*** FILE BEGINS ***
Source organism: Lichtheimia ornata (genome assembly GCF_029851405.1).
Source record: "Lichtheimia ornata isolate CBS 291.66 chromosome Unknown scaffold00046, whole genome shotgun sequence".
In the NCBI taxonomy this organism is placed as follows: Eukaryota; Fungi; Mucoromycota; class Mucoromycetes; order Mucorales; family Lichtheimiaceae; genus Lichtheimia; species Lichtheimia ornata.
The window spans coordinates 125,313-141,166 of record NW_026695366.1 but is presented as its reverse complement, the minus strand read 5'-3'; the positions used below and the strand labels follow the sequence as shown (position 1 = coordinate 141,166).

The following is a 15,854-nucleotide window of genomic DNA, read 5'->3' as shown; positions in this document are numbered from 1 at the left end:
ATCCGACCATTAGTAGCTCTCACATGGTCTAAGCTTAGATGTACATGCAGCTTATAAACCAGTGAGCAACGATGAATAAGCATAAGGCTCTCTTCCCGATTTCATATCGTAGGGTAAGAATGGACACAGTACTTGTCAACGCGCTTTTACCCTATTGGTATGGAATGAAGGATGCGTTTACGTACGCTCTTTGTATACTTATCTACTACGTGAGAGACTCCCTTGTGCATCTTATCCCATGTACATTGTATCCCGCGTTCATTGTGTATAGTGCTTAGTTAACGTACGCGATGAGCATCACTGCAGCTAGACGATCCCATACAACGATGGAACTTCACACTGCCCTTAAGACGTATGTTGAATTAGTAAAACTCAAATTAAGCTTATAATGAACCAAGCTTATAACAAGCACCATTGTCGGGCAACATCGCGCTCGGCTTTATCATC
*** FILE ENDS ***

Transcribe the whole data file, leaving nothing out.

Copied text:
Source organism: Lichtheimia ornata (genome assembly GCF_029851405.1).
Source record: "Lichtheimia ornata isolate CBS 291.66 chromosome Unknown scaffold00046, whole genome shotgun sequence".
In the NCBI taxonomy this organism is placed as follows: Eukaryota; Fungi; Mucoromycota; class Mucoromycetes; order Mucorales; family Lichtheimiaceae; genus Lichtheimia; species Lichtheimia ornata.
The window spans coordinates 125,313-141,166 of record NW_026695366.1 but is presented as its reverse complement, the minus strand read 5'-3'; the positions used below and the strand labels follow the sequence as shown (position 1 = coordinate 141,166).

The following is a 15,854-nucleotide window of genomic DNA, read 5'->3' as shown; positions in this document are numbered from 1 at the left end:
ATCCGACCATTAGTAGCTCTCACATGGTCTAAGCTTAGATGTACATGCAGCTTATAAACCAGTGAGCAACGATGAATAAGCATAAGGCTCTCTTCCCGATTTCATATCGTAGGGTAAGAATGGACACAGTACTTGTCAACGCGCTTTTACCCTATTGGTATGGAATGAAGGATGCGTTTACGTACGCTCTTTGTATACTTATCTACTACGTGAGAGACTCCCTTGTGCATCTTATCCCATGTACATTGTATCCCGCGTTCATTGTGTATAGTGCTTAGTTAACGTACGCGATGAGCATCACTGCAGCTAGACGATCCCATACAACGATGGAACTTCACACTGCCCTTAAGACGTATGTTGAATTAGTAAAACTCAAATTAAGCTTATAATGAACCAAGCTTATAACAAGCACCATTGTCGGGCAACATCGCGCTCGGCTTTATCATC